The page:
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one after another into dishonor, and infamy, and death; we might not think ourselves faithful unless we used all proper means to strengthen all good purposes, to confirm all right principles, till our pupils, like beacons amid the ocean waves, could stand firm and unshaken by the driven tempest, and in the darkest hour of adversity, shed a bright and beaming light on the pathway of life.

The reading of a short portion of Scripture every morning, to be followed by prayer, and a song of praise, is an admirable preparation for the duties of the day. And if in addition to this, each of the pupils is allowed to repeat one verse a day, of their own selecting, the whole of which, with all necessary explanations, need not occupy more than fifteen minutes,—and if the teacher will live a christian life,-be, himself, what he would have his pupils become,—"allure to brighter worlds, and lead the way,”-he will have cause, ages hence, to rejoice in his fidelity.

II. A teacher, to be faithful, should take good heed to himself, to secure his own physical, moral and intellectual well-being; and, in this home department, if an equilibrium be preserved, there is little danger of excess. No teacher's health can be too good, -and if pure air, and regular exercise, are needful to the scholar, they are doubly so to the teacher. Without these he will soon become stupid, morose, and unfitted for his station. Every bodily accomplishment also, that he would prize in a scholar, he ought himself to strive to possess. And so of all accomplishments, whether mental or moral. Let him be what he would have his pupils become, and his task is half accomplished. In the highest department of the teacher's office, the forming of character, let him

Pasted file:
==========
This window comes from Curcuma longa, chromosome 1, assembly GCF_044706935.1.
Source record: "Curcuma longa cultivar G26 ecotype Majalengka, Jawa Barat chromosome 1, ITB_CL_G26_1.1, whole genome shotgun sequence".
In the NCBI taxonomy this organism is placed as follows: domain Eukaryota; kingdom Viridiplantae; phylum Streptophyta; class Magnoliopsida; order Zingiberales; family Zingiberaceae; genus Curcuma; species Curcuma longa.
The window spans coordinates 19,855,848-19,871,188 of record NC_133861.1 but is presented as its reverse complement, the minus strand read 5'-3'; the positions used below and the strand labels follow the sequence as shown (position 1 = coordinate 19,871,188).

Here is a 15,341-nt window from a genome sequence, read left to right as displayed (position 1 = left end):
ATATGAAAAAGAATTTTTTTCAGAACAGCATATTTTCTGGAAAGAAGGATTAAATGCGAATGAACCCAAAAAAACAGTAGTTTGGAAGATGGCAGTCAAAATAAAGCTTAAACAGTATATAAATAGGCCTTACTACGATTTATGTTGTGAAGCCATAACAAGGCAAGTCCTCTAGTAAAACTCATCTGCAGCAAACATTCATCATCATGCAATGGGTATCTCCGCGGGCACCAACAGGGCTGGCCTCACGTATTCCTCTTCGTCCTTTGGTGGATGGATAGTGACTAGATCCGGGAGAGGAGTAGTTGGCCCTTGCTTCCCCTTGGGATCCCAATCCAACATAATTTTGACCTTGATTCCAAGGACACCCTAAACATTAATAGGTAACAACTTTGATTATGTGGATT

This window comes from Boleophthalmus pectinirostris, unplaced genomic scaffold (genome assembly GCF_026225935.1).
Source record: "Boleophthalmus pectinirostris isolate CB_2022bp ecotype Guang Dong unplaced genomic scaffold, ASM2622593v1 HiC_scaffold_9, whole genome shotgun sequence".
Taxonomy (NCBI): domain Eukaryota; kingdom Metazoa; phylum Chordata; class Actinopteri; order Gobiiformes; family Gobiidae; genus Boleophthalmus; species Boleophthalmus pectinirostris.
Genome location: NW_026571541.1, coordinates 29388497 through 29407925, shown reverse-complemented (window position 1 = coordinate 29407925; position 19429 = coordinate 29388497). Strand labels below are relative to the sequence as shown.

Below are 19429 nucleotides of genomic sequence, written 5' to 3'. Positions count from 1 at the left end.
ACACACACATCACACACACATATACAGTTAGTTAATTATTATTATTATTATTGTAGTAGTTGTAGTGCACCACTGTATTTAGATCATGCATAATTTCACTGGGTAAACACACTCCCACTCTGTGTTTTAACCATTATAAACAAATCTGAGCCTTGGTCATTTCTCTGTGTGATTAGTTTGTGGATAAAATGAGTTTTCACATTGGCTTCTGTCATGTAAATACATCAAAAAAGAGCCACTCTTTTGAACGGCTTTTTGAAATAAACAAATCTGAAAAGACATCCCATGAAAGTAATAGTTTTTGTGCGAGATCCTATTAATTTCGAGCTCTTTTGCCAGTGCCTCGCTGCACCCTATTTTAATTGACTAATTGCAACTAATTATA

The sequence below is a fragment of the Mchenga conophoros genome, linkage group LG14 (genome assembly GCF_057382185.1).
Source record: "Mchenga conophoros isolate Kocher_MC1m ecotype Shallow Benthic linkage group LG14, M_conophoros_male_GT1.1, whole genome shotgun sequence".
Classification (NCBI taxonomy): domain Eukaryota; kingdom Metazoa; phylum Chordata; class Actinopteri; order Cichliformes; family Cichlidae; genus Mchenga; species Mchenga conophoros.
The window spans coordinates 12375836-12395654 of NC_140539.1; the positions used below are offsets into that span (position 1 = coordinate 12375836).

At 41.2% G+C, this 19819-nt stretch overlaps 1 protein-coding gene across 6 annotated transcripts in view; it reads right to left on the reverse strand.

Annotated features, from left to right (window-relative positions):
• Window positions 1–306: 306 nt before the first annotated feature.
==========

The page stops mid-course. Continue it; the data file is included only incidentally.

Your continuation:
be especially faithful. In this matter how circumspect ought we to be! Here nothing is great,—nothing small.

“ A little word in kindness spoken,

A motion or a tear,
Has often healed the heart that's broken,

And made a friend sincere.

A word-a look--has crushed to earth

Full many a budding flower,
Which, had a smile but owned its birth,

Would bless life's darkest hour.

Then deem it not an idle thing

A pleasant word to speak;
The face you wear, the thoughts you bring,

A heart may heal, or break.”